I still don’t know whether this will play in Peoria but I found the writing in The Savages funny, clever, and excruciating in just the right ways (as when Wendy asks her brother about the medications he takes, revealing more about her own interests than she realizes). The script hits most of the emotional notes it aims for, including the important ones at the end (the very ones Brecht would have disapproved of most for inducing in audiences the tranquilizing effects of catharsis). And I can’t imagine a better cast: Laura Linney is the very soul of a neurotic underachiever in the throes of her midlife crisis, and I swear I could watch Philip Seymour Hoffman, playing John, say the line about their dad and his girlfriend havung signed a “pre-nup without the nup” twenty times and enjoy every it every time. As the dad, Philip Bosco does a great job of being present yet invisible during his kids” heated discussions of him, and even the more peripheral characters are spot on.
I See England, I See France
Much of the film concerns the indignities — and even horrors — of aging. That Lenny no longer has full control over his own functions is something his daughter hasn’t quite come to terms with. When she checks him out of the hospital, for example, Wendy removes her father’s suspenders with a brisk and cheery, “These aren’t your style,” trying to restore some of her own idea of dignity to him. But in the next scene, on the airplane from Arizona to New York, Lenny gets up to find the facilities and stops, panicked. At first we think he must have wet his pants but his panicked pause is because his trousers have dropped to the floor to reveal his adult diaper, ineptly taped on over his underpants for everyone on the plane to see.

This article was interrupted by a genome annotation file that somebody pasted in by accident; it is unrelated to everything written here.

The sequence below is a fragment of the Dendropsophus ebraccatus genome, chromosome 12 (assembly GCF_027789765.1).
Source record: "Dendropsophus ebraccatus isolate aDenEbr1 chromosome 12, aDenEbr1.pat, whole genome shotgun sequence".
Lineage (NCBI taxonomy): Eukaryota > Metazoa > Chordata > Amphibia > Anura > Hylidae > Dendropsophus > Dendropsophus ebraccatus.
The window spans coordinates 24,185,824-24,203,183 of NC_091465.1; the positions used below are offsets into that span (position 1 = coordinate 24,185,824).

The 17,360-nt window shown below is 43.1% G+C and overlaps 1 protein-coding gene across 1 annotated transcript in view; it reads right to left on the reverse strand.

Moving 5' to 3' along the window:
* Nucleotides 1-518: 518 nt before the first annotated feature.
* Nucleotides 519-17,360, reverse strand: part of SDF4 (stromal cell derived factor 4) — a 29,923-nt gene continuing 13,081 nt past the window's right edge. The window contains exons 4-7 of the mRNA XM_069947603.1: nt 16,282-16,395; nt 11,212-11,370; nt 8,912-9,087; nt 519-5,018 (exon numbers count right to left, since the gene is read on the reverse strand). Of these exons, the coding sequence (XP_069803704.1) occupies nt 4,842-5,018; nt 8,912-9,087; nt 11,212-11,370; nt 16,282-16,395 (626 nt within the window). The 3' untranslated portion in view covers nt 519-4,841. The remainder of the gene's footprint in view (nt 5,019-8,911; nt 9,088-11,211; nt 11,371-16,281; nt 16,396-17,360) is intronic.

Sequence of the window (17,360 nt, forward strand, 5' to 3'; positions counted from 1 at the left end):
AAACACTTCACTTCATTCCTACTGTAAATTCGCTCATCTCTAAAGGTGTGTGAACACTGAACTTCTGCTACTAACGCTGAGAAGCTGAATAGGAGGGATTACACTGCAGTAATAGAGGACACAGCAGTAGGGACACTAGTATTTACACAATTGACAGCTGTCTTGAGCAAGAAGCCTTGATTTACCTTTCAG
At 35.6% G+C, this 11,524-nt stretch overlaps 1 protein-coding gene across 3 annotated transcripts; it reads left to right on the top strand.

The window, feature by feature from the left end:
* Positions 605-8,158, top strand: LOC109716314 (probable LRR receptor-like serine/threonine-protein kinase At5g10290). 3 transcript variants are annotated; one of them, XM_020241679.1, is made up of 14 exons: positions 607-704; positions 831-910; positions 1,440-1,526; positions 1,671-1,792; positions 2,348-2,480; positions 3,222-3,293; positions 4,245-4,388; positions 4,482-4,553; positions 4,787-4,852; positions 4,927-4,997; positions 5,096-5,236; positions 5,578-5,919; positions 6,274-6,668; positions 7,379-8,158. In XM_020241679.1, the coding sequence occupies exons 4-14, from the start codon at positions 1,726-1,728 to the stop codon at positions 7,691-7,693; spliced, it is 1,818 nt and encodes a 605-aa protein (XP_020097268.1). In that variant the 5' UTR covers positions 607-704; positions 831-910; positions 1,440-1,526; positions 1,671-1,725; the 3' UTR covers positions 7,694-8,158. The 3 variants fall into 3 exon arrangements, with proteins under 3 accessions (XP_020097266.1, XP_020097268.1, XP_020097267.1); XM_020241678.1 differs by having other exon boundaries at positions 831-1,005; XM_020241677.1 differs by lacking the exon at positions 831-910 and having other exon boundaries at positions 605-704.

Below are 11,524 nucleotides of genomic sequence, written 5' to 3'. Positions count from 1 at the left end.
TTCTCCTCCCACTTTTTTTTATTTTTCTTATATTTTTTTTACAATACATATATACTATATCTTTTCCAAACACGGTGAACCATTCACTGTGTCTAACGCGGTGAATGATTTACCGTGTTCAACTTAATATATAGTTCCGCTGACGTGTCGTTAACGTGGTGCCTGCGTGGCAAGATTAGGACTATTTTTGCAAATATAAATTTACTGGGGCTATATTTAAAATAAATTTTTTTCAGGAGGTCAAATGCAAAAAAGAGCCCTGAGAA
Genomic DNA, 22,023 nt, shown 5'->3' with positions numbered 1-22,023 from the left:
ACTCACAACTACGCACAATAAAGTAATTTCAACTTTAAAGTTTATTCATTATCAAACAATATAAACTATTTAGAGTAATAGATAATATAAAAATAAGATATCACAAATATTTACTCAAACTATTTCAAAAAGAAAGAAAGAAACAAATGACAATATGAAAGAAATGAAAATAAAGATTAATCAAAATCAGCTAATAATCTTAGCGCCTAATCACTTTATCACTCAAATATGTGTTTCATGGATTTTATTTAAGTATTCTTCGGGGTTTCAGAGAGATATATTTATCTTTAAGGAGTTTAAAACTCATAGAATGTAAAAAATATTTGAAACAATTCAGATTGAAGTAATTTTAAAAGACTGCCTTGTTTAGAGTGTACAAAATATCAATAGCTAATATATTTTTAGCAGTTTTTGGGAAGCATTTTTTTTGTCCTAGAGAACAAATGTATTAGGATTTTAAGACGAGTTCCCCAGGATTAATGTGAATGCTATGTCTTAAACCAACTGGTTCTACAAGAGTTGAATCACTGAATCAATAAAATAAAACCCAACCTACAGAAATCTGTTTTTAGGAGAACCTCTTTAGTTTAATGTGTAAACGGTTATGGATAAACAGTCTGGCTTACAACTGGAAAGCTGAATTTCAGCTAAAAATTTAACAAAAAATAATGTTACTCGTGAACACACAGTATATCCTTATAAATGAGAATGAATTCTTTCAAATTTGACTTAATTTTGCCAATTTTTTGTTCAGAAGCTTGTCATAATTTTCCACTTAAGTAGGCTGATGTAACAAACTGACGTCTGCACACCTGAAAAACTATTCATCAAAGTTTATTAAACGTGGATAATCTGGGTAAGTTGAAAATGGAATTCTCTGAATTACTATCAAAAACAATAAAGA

Yet despite its parade of late-in-life indignities and some challenging dialogue, there’s still a good chance in this era of Netflix and “the long tail” (Google it) that this film’s comforting ring of truth and its healthy lashings of humor will still attract the sorts of viewers who return year after year to other modern classics of the dysfunctional-family-during-the-holidays genre, for The Savages deserves a place on the list that includes Home for the Holidays and Pieces of April.